THIS WEEK IN 1972: Tradition ends with first female students

St John’s College, Southsea, a male bastion for the previous 60 years, was admitting girls to its sixth form for the first time.

Two girls were starting a two-year sixth form course, after passing their GCE O-Level’s at the Roman Catholic school where they had studied for the previous two years.

The headmaster, Reverend Brother Damian, emphasised the college was not going co-educational.

‘At the moment, we are playing this by ear,’ he said.

‘If a girl wants to join us and there seems to be good grounds for her to do so, then we will admit her.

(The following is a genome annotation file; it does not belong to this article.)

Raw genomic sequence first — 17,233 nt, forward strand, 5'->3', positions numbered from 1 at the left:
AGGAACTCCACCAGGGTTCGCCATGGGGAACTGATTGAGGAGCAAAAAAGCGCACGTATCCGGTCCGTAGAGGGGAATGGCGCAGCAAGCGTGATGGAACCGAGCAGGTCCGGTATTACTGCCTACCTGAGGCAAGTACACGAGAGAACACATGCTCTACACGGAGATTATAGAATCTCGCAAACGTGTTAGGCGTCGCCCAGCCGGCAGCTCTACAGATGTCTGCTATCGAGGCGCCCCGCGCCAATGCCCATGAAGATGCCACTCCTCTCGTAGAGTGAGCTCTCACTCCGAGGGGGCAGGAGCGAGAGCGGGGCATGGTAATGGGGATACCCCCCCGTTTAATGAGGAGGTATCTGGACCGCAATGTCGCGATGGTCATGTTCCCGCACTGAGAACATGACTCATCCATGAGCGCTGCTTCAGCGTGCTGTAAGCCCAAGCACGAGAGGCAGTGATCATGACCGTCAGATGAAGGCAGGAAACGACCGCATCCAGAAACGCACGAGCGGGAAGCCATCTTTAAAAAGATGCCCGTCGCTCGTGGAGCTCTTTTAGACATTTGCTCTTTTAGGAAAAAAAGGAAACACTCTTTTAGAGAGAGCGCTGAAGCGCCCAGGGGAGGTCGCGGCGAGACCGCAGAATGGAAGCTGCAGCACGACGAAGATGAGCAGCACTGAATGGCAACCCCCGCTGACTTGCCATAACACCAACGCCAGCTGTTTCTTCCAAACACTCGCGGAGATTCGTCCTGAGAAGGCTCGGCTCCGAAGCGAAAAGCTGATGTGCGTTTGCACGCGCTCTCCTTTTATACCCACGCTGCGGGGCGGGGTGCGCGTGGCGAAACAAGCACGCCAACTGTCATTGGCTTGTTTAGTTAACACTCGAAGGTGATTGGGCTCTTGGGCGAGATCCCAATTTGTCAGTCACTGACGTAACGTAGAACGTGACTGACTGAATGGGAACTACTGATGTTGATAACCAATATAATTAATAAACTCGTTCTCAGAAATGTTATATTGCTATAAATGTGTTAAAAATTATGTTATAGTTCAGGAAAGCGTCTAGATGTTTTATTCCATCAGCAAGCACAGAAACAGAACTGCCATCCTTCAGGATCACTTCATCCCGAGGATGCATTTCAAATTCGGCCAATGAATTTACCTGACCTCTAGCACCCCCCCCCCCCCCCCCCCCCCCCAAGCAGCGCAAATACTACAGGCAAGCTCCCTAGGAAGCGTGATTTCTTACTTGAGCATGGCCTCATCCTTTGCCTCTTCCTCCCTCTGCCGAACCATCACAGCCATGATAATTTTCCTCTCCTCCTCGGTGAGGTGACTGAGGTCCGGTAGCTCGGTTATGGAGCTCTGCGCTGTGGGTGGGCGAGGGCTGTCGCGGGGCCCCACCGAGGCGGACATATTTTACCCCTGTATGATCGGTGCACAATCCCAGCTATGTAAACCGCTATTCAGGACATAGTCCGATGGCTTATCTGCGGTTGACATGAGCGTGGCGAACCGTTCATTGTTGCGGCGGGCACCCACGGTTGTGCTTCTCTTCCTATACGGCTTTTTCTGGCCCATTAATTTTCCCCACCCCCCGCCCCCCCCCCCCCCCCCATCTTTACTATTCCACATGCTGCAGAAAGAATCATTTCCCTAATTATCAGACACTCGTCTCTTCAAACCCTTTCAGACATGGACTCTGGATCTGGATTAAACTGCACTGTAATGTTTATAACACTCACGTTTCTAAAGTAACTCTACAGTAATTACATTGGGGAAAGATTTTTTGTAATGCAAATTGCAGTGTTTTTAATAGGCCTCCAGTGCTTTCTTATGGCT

‘In the case of our first pupils, their brothers were at the school.’

One of the young girls came from Brighton, where the school she was going to closed. And the other would have had to go to Southampton if she wasn’t allowed at St John’s College. 

‘The situation has not caused any problems and personally, I think it helps the sixth formers’ education to have some female company,’ added Brother Damian.  

However, the college became fully co-educational in 1996.